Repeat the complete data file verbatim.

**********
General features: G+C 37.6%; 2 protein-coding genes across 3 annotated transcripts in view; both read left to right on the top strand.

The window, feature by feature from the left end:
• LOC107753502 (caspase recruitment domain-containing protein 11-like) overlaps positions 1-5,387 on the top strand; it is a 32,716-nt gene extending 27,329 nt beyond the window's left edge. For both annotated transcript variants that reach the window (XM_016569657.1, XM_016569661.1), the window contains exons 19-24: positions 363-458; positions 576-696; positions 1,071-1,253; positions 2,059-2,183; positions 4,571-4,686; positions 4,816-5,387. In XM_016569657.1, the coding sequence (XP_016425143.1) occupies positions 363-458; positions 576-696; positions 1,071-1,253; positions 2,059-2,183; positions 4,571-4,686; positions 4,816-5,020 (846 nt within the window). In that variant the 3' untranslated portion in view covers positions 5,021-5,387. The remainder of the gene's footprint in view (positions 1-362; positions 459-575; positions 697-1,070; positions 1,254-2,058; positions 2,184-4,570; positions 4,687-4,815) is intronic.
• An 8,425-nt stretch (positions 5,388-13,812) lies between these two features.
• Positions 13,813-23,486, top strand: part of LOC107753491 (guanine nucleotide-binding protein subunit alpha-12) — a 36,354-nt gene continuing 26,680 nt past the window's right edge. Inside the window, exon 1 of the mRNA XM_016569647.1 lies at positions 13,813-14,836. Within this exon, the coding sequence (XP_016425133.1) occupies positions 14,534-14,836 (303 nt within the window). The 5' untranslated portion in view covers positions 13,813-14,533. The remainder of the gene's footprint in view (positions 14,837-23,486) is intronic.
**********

General features: G+C 37.6%; 2 protein-coding genes across 3 annotated transcripts in view; both read left to right on the top strand.

The window, feature by feature from the left end:
• LOC107753502 (caspase recruitment domain-containing protein 11-like) overlaps positions 1-5,387 on the top strand; it is a 32,716-nt gene extending 27,329 nt beyond the window's left edge. For both annotated transcript variants that reach the window (XM_016569657.1, XM_016569661.1), the window contains exons 19-24: positions 363-458; positions 576-696; positions 1,071-1,253; positions 2,059-2,183; positions 4,571-4,686; positions 4,816-5,387. In XM_016569657.1, the coding sequence (XP_016425143.1) occupies positions 363-458; positions 576-696; positions 1,071-1,253; positions 2,059-2,183; positions 4,571-4,686; positions 4,816-5,020 (846 nt within the window). In that variant the 3' untranslated portion in view covers positions 5,021-5,387. The remainder of the gene's footprint in view (positions 1-362; positions 459-575; positions 697-1,070; positions 1,254-2,058; positions 2,184-4,570; positions 4,687-4,815) is intronic.
• An 8,425-nt stretch (positions 5,388-13,812) lies between these two features.
• Positions 13,813-23,486, top strand: part of LOC107753491 (guanine nucleotide-binding protein subunit alpha-12) — a 36,354-nt gene continuing 26,680 nt past the window's right edge. Inside the window, exon 1 of the mRNA XM_016569647.1 lies at positions 13,813-14,836. Within this exon, the coding sequence (XP_016425133.1) occupies positions 14,534-14,836 (303 nt within the window). The 5' untranslated portion in view covers positions 13,813-14,533. The remainder of the gene's footprint in view (positions 14,837-23,486) is intronic.